State-led online initiatives are different from state virtual schools in that these initiatives typically offer online tools and resources for schools across the state. However, they do not have a centralized student enrollment or registration system for students in online courses. Examples include the Oregon Virtual School District and Massachusetts Online Network for Education (MassONE).
As of fall 2011, 40 states have one or the other of these, accounting for 536,272 course enrollments, a 19% annual increase. Figure 3 shows all of the state virtual schools and state-led online initiatives in the U.S., with enrollment data.
We see state virtual schools and initiatives falling into two broad categories. In the first, state virtual schools and state-led initiatives remain an important part of the online learning landscape in states such as Florida, Alabama, Idaho, and Michigan. As a whole, however, they are relatively less important than they were in past years, for two main reasons. First, in most states individual districts, consortia, and private providers are playing a larger role in providing supplemental online courses to students. Second, in many states the state virtual school has been underfunded or defunded. As of 2011 there are many state virtual schools that are not funded at a level to meet demand, which is having a significant impact on students in those states. According to Keeping Pace, the 18 prominent state virtual schools, based on their size relative to the state student population, are either funded based on a formula that taps into the public education funding formula (e.g., FLVS and North Carolina Virtual Public School), or are well-funded via state appropriations relative to the size of the state (e.g., Alabama, Idaho) so that districts pay little or nothing for their students to take an online course.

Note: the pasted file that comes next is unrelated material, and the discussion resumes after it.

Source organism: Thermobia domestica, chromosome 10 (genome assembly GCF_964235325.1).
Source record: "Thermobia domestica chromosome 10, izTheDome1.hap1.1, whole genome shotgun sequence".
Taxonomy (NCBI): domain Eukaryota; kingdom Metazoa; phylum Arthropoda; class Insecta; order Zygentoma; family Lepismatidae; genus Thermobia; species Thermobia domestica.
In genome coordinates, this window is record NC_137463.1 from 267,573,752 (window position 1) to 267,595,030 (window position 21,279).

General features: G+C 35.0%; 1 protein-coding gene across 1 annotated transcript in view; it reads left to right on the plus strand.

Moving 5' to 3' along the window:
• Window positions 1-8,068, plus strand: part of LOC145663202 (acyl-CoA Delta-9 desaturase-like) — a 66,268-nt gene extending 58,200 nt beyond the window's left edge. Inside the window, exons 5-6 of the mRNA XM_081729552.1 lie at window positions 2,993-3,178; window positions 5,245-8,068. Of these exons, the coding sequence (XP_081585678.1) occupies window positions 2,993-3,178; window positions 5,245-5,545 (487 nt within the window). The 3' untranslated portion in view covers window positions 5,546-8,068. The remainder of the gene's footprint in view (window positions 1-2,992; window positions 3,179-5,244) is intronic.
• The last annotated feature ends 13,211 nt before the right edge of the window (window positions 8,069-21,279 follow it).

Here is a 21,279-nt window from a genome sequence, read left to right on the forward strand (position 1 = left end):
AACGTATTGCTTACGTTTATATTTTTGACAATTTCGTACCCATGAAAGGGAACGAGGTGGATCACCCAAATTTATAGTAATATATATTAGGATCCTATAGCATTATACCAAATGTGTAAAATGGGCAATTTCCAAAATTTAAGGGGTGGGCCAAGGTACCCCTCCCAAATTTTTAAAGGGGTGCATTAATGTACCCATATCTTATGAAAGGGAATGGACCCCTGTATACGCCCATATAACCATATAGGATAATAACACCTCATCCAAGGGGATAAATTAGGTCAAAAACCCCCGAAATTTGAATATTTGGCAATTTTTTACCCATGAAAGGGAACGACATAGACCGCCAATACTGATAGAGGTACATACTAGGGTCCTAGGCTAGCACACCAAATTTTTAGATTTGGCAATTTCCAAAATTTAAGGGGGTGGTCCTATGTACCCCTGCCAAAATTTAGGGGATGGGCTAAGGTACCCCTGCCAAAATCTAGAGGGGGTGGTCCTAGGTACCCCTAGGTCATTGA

Figure 3. State virtual schools, 2011
The second category are the relatively small state virtual schools that have received annual appropriations of not more than a few hundred thousand dollars, and provide courses to districts at rates similar to the fees charged by private providers. This list includes Texas and Tennessee, both of which were fairly large in 2010-11 but lost funding in 2011-12; as a result we expect to see a precipitous drop-off in course enrollments in 2011-12.
Single district programs